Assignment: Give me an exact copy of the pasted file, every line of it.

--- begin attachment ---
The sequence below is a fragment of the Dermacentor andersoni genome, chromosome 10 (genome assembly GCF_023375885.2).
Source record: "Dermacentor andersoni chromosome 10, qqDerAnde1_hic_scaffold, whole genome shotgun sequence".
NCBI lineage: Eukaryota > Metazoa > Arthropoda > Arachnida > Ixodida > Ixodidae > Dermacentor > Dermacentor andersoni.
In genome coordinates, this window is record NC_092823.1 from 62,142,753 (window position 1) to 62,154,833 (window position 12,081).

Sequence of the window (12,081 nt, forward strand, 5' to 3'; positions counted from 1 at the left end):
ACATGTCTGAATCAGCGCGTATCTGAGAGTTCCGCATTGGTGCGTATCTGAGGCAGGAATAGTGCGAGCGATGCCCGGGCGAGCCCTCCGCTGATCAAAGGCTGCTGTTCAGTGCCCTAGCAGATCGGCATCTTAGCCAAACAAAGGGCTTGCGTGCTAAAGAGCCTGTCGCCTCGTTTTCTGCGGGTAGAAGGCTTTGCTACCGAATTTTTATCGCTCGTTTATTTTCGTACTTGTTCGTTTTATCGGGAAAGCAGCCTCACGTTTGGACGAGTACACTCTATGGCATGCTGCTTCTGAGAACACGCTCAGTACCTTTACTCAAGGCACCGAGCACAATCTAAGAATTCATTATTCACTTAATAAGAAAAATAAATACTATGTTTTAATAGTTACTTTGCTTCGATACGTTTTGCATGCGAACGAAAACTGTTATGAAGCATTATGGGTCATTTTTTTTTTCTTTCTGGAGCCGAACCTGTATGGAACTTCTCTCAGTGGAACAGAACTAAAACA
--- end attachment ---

The sequence below is a fragment of the Dermacentor andersoni genome, chromosome 10 (genome assembly GCF_023375885.2).
Source record: "Dermacentor andersoni chromosome 10, qqDerAnde1_hic_scaffold, whole genome shotgun sequence".
NCBI lineage: Eukaryota > Metazoa > Arthropoda > Arachnida > Ixodida > Ixodidae > Dermacentor > Dermacentor andersoni.
In genome coordinates, this window is record NC_092823.1 from 62,142,753 (window position 1) to 62,154,833 (window position 12,081).

Sequence of the window (12,081 nt, forward strand, 5' to 3'; positions counted from 1 at the left end):
ACATGTCTGAATCAGCGCGTATCTGAGAGTTCCGCATTGGTGCGTATCTGAGGCAGGAATAGTGCGAGCGATGCCCGGGCGAGCCCTCCGCTGATCAAAGGCTGCTGTTCAGTGCCCTAGCAGATCGGCATCTTAGCCAAACAAAGGGCTTGCGTGCTAAAGAGCCTGTCGCCTCGTTTTCTGCGGGTAGAAGGCTTTGCTACCGAATTTTTATCGCTCGTTTATTTTCGTACTTGTTCGTTTTATCGGGAAAGCAGCCTCACGTTTGGACGAGTACACTCTATGGCATGCTGCTTCTGAGAACACGCTCAGTACCTTTACTCAAGGCACCGAGCACAATCTAAGAATTCATTATTCACTTAATAAGAAAAATAAATACTATGTTTTAATAGTTACTTTGCTTCGATACGTTTTGCATGCGAACGAAAACTGTTATGAAGCATTATGGGTCATTTTTTTTTTCTTTCTGGAGCCGAACCTGTATGGAACTTCTCTCAGTGGAACAGAACTAAAACA